Hospice in the Nursing Home
Hospice care is a specialized type of care for those with an illness that we would expect to result in death in six months or less. Hospice is not a place, but a philosophy of care. Hospice emphasizes quality of life, pain management, and comfort care. Most individuals receiving hospice care do not receive curative or intensive treatments including chemotherapy or radiation. Hospice care can take place in a home, a hospital, an inpatient hospice facility/unit, or a long-term care facility, such as a nursing home. Many individuals prefer to stay in their homes at the end of their lives. However, hospice care is accessible to those who may need more extensive care and support in a nursing home/long-term care facility. Hospice agencies are able to provide hospice services to residents of nursing homes/long-term care facilities. The hospice and the nursing facility agree upon a coordinated plan of care that reflects the hospice philosophy of enhancing the quality of life through expert pain and symptom management.
Hospice care provides an interdisciplinary team approach to support and enhance end-of-life care provided in the nursing facility. The team works closely with the patient's own physician as well as the facility's care team. All aspects of care related to the hospice diagnosis are covered by insurance, including:
- Skilled services including nursing and physical therapy if these services are directed towards comfort care and pain management.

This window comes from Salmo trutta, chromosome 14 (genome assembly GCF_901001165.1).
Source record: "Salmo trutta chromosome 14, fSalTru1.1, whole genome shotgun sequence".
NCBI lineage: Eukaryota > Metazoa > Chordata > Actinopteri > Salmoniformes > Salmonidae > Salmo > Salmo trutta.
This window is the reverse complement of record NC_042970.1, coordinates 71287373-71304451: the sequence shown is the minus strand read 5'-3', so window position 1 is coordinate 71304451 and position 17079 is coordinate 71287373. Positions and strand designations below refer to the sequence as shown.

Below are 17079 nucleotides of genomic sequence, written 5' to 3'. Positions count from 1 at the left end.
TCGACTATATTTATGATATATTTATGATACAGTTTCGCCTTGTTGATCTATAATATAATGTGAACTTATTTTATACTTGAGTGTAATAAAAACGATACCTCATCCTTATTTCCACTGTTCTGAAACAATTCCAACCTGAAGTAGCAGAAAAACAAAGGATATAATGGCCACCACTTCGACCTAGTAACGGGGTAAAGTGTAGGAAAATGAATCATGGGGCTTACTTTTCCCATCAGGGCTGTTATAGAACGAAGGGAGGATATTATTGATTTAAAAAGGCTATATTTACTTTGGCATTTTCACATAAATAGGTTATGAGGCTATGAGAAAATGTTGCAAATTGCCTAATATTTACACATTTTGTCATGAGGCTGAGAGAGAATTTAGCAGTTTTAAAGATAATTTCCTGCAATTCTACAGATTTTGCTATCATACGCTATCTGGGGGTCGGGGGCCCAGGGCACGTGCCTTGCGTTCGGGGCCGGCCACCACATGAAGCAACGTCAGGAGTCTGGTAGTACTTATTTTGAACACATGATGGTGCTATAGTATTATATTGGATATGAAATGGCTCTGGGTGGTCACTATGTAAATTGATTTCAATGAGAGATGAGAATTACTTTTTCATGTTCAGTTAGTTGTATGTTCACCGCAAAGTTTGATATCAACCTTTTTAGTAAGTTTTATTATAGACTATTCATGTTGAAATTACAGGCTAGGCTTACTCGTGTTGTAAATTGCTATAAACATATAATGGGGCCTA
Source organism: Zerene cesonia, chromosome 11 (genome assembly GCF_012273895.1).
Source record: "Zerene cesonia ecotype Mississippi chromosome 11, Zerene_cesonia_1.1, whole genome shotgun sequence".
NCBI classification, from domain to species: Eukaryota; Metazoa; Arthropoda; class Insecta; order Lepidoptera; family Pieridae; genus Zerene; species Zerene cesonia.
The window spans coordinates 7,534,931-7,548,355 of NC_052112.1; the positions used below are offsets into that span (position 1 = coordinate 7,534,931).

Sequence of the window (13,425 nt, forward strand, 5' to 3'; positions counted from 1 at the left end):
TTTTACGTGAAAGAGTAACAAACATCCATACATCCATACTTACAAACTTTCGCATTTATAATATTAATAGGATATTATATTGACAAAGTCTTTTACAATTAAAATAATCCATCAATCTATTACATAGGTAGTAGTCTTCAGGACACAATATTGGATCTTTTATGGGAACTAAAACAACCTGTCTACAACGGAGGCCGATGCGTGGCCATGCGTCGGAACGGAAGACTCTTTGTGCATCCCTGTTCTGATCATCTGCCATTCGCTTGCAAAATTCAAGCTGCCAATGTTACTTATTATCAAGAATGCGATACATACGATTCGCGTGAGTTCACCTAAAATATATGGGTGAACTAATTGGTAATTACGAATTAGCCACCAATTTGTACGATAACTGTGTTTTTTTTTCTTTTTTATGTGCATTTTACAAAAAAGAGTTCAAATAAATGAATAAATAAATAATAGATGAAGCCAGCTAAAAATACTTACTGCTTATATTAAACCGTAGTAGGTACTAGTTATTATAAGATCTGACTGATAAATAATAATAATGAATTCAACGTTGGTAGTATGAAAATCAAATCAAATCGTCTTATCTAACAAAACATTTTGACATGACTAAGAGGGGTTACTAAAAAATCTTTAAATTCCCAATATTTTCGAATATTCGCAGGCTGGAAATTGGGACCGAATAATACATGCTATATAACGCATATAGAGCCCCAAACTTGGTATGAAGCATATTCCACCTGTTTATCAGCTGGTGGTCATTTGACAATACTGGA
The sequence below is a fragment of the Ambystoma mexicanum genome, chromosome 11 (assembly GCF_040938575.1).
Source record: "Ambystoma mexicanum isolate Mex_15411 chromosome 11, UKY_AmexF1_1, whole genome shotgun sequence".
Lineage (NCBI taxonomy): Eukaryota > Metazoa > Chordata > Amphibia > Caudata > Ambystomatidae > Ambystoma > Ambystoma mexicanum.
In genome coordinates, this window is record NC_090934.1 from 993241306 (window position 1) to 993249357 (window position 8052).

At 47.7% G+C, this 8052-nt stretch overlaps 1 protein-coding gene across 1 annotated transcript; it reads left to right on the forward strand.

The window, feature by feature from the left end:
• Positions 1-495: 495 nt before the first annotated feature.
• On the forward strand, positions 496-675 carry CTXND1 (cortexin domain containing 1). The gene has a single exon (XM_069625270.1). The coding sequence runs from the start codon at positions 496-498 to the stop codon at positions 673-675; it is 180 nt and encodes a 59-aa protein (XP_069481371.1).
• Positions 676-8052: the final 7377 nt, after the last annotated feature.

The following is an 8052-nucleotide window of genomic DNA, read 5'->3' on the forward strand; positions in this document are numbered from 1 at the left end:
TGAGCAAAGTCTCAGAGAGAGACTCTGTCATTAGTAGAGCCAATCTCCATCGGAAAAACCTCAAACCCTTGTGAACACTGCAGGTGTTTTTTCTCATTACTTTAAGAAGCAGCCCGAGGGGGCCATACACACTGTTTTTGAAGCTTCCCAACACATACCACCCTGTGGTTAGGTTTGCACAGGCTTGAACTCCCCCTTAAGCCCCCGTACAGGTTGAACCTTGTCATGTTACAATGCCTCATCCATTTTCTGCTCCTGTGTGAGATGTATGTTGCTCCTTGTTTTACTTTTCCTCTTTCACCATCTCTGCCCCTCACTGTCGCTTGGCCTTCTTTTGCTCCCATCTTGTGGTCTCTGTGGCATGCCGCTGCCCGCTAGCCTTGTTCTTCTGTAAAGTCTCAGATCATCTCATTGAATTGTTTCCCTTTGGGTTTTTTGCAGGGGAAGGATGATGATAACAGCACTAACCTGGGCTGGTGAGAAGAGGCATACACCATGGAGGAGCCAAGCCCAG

- Medications related to the terminal diagnosis.
- Durable medical equipment (hospital bed, commode) and most supplies related to the terminal diagnosis.
However, room and board charged by the nursing home are typically not covered under the nursing home/hospice agreement. Be sure to ask the nursing home and hospice team about potential out-of-pocket expenses associated with room and board at the facility.
Eligibility requirements for residents of a nursing facility are the same as for patients living in their own homes who desire a focus on comfort and palliation of symptoms rather than curative approaches. If eligible, services are covered under Medicare Part A, Medicaid, or private insurance depending on your insurance coverage. Talk with your social worker about options for hospice in a nursing home or other long-term care facility.